Posts tagged Wearables
2014 finished with a bang, at least if you call USA and North Korea bickering over a Seth Rogen satire movie a bang. Besides that, 2014 was a year of smartwatches, bigger phones, and flat design at its finest. The new line of iPhones was released, with the iPhone 6 and 6 Plus making headlines for their giant size (by Apple’s standards). iOS 8 was released on September 17th, and Android even hopped on the software wave when they announced Android Lollipop at their recent Google I/O conference. The internet suffered many different hacks, leaks and viruses starting with Heartbleed and the NSA leak, and finishing with the Sony Playstation and Xbox hacks. And offsetting the ever-growing smartphone size, smaller smartwatches are starting to take off in popularity, with Android Wear OS released alongside many new Android smartwatches from a variety of manufacturers.
The Smartwatches Of 2015
And that leads me to the biggest smartwatch announcement: Apple Watch. Last year I said Apple Watch would be a big highlight for this year, and it was. Well, at least the announcement was. Set to be designed in three styles, Apple Watch Sport, Apple Watch, and Apple Watch Edition, the Apple Watch wasn’t actually released, despite all the press and hype even from a year back. The only promise Apple gave us was a public release of “Early 2015”, which promises to be a big event whenever it happens. As great as the release of the smartwatch will be, the first time Apple will be branching into a new vertical since Steve Jobs’ death, there will be some unavoidable consequences. For instance, there have been many smaller smartwatches makers, most prominently the “Kickstarted” Pebble, along Samsung and the Android gang’s watches. Some of the less well-funded makers will likely need to sell or potentially go out of business.
The fact is that consumers tend to favor sticking with their native tech ecosystem, , just as the product companies desire. It’s just easier. But also, with so much more money and development resources, Apple is hard to beat in terms of quality of hardware and software. It’s a little sad, as some of these startups and smaller watches were actually not that bad, but will still likely fall prey to Apple’s enormity.
So far in the progression of wearables, smartwatches have been the only successful niche. Smart glasses, such as Google Glass, were a lot like the segway. There was a lot of hype, but no actual use in daily life. For instance, Google Glass was a highlight of Google’s I/O conference, a special restricted public testing called the Explorer Program. With the I/O announcement, and the Explorer Program, the excitement level was high for the public release in the beginning of 2014. Unfortunately, when the public release did come, nothing really happened. Partly, this was because of all the controversy of Glass’ pretty much secret filming capability, leading to it being banned in many places. But also, the whole concept was to make a device that can seamlessly let you access the internet without pulling out your phone, but the execution of that idea lacked. First of all, the glasses looked geeky. I can’t lie, when you wear something like that you’re kind of throwing your style out the window for technology. Also, the main control of the device is speaking, which doesn’t really work when in public, not because of the sound quality, but because you just look weird talking to no one, while staring blankly into space.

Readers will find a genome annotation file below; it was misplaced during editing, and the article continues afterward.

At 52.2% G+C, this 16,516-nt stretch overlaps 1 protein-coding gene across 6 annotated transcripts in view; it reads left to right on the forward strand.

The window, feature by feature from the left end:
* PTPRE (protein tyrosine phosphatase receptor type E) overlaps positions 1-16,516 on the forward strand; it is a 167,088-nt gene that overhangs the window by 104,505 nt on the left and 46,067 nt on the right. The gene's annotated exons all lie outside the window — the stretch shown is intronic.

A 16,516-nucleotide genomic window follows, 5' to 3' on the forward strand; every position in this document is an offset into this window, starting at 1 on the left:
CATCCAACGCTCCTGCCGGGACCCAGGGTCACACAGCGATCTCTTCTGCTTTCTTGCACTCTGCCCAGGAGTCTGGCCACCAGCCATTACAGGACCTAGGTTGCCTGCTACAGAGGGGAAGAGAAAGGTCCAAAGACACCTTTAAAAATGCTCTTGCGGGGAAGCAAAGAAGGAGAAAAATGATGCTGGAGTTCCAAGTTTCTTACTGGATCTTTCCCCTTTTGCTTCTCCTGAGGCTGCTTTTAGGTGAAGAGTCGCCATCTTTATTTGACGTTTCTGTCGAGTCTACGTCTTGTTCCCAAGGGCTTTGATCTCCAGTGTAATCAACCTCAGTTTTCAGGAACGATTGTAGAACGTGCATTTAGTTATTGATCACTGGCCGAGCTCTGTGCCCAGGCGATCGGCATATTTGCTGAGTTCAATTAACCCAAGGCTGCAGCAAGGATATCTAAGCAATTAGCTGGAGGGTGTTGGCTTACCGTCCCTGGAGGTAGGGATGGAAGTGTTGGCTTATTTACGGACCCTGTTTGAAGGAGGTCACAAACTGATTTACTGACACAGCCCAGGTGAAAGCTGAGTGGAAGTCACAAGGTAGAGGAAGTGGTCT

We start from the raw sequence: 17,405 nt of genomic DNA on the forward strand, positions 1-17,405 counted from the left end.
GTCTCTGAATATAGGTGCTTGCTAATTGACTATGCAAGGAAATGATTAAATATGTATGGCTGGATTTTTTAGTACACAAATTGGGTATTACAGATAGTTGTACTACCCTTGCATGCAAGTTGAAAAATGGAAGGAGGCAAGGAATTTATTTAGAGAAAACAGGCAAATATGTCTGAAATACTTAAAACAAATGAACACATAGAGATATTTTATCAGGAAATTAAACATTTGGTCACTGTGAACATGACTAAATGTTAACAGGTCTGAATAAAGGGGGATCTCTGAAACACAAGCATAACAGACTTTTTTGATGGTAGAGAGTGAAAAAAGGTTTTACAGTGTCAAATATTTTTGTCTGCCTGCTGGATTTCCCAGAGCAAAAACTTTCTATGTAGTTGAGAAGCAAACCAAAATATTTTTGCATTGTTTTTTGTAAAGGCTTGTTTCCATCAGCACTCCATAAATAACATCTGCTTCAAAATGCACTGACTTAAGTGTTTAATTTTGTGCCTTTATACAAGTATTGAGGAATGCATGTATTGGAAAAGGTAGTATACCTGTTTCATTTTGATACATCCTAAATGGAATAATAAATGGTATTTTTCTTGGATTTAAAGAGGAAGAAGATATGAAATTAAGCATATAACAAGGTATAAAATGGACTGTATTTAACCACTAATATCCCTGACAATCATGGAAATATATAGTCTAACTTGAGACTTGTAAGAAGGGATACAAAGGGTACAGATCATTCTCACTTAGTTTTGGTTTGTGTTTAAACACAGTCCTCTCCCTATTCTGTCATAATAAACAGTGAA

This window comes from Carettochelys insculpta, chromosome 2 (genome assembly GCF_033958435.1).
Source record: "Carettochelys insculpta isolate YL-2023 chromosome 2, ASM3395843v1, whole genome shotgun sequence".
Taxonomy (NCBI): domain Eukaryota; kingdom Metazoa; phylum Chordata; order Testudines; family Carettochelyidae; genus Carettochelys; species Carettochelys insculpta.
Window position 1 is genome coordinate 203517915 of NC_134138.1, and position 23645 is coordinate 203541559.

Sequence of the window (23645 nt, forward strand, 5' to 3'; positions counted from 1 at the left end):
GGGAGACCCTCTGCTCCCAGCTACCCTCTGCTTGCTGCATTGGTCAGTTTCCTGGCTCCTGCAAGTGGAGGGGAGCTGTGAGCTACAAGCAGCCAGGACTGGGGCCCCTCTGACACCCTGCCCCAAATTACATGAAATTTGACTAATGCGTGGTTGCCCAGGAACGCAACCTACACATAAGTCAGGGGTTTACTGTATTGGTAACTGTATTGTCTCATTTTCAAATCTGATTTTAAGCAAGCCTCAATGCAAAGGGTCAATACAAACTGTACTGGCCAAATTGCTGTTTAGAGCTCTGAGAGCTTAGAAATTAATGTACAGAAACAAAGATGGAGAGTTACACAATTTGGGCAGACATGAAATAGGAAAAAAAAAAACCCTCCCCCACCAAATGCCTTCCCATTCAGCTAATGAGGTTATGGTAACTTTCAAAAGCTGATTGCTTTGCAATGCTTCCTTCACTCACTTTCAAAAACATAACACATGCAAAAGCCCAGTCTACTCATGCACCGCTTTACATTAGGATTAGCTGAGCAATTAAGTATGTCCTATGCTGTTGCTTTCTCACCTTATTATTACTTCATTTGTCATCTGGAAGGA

So, what comes next? As I’ve argued, smartwatches will become big whether the product is significantly useful out of the gate or not. As the line of products grows, just as it did with iPhones way back when, their usefulness and quality will increase dramatically. The key to a successful wearable is that it’s both novel and useful. Most wearables that have failed to succeed lost their battles because they weren’t useful enough, such as (most notably) Google Glass, some Kickstarter gadgets, and early smartwatches. Many concepts simply didn’t have enough features and interaction with the outside world to make a dent in our daily lives. So it’s pretty hard to predict exactly what type of wearable will find the most success this year, though CES featured a few “out of the box” products that start to hint at what types of products might come out of blue in 2015: for example, mind reading.
Ok, ok, maybe not exactly mind reading, but products like Thync, a small device you wear on your head that changes your mood using electrical pulses, and Mellow Mind, another headpiece that measures your state of relaxation and with music teaches you to relax, hint at a new branch of technologies working to understand, read, and even manipulate your mind. However whimsical, the popular neural-controlled cat-eared Necomimi may show a direction that consumer and lifestyle products are headed. As much of human existence has been focused on interacting with the world through our fingers, direct interaction via the brain is quite exciting. Not just for consumers, to see what will be made from them to use and marvel over, but also for entrepreneurs, companies and scientists, as a world of possibilities opens up. We often see technologies interacting with brains in sci-fi, whether it’s operating your home, high-tech simulated worlds, or much more, it really is amazing that we are already staring to go in that direction with CES 2015. As scientists and engineers become more adept in their understanding of direct interaction via neurons and electrical pulses, we will hopefully reach a stage where all this practical interaction with technology will be possible, and sci-fi will become real once again.